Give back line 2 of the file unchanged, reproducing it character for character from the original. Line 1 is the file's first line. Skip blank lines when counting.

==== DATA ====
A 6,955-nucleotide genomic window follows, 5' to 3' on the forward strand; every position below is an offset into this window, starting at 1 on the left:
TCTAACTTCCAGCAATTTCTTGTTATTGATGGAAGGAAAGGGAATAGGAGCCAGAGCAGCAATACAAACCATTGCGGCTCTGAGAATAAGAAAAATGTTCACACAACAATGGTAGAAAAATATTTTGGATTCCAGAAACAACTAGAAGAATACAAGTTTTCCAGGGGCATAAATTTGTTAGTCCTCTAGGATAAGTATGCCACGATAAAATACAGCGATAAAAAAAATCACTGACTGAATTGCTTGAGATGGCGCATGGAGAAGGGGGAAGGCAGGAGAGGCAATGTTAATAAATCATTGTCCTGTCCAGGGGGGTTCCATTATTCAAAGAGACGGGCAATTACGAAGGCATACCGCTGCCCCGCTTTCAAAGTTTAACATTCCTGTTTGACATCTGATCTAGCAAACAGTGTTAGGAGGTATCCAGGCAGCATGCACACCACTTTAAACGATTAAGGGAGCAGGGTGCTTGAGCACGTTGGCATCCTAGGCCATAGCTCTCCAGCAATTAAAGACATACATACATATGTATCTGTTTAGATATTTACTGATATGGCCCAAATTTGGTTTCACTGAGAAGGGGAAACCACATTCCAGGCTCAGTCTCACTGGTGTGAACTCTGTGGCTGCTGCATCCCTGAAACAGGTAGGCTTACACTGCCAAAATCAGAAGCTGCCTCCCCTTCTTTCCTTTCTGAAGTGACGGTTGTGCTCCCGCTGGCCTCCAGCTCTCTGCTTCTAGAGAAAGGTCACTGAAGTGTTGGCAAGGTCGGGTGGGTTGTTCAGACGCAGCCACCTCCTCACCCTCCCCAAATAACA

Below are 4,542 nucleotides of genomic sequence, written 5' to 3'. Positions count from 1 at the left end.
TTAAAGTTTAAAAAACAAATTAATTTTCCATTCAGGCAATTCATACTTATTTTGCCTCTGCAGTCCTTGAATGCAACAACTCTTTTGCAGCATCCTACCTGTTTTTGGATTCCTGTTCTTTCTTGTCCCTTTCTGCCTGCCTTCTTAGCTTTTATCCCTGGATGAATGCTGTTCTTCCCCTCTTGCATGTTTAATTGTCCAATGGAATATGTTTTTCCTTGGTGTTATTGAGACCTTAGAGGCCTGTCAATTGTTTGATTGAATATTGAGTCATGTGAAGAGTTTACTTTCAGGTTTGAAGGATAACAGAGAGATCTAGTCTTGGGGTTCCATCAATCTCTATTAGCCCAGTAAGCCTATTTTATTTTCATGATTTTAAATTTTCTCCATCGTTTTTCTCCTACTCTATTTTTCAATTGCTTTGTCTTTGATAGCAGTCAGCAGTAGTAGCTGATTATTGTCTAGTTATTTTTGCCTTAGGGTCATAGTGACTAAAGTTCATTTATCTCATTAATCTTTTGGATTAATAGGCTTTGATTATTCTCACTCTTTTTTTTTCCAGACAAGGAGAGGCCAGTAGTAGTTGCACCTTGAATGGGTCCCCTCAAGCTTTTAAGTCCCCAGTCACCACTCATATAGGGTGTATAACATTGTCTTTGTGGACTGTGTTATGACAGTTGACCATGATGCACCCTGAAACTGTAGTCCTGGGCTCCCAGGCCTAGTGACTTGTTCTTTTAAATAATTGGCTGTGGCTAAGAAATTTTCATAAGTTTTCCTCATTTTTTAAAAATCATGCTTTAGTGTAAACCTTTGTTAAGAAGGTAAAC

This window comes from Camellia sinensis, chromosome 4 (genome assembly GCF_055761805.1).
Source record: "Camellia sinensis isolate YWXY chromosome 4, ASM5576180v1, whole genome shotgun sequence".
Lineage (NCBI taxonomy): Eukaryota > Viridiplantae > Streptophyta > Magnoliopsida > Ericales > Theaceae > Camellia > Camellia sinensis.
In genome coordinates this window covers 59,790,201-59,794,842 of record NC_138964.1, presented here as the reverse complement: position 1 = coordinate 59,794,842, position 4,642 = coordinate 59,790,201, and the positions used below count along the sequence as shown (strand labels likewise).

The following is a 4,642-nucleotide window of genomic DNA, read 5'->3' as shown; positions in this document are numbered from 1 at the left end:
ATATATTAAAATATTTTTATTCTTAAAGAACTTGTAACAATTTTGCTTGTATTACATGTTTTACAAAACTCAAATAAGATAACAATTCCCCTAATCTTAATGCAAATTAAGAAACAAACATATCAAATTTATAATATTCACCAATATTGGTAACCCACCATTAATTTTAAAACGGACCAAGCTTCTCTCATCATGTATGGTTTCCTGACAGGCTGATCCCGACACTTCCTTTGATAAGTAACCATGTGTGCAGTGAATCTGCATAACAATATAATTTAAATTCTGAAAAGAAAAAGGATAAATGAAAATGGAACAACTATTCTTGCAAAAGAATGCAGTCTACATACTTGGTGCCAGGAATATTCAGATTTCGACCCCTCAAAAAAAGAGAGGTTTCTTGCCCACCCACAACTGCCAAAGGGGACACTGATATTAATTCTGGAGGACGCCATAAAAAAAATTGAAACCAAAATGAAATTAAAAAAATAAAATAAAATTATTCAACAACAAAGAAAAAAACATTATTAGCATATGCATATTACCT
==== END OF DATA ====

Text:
TCTAACTTCCAGCAATTTCTTGTTATTGATGGAAGGAAAGGGAATAGGAGCCAGAGCAGCAATACAAACCATTGCGGCTCTGAGAATAAGAAAAATGTTCACACAACAATGGTAGAAAAATATTTTGGATTCCAGAAACAACTAGAAGAATACAAGTTTTCCAGGGGCATAAATTTGTTAGTCCTCTAGGATAAGTATGCCACGATAAAATACAGCGATAAAAAAAATCACTGACTGAATTGCTTGAGATGGCGCATGGAGAAGGGGGAAGGCAGGAGAGGCAATGTTAATAAATCATTGTCCTGTCCAGGGGGGTTCCATTATTCAAAGAGACGGGCAATTACGAAGGCATACCGCTGCCCCGCTTTCAAAGTTTAACATTCCTGTTTGACATCTGATCTAGCAAACAGTGTTAGGAGGTATCCAGGCAGCATGCACACCACTTTAAACGATTAAGGGAGCAGGGTGCTTGAGCACGTTGGCATCCTAGGCCATAGCTCTCCAGCAATTAAAGACATACATACATATGTATCTGTTTAGATATTTACTGATATGGCCCAAATTTGGTTTCACTGAGAAGGGGAAACCACATTCCAGGCTCAGTCTCACTGGTGTGAACTCTGTGGCTGCTGCATCCCTGAAACAGGTAGGCTTACACTGCCAAAATCAGAAGCTGCCTCCCCTTCTTTCCTTTCTGAAGTGACGGTTGTGCTCCCGCTGGCCTCCAGCTCTCTGCTTCTAGAGAAAGGTCACTGAAGTGTTGGCAAGGTCGGGTGGGTTGTTCAGACGCAGCCACCTCCTCACCCTCCCCAAATAACA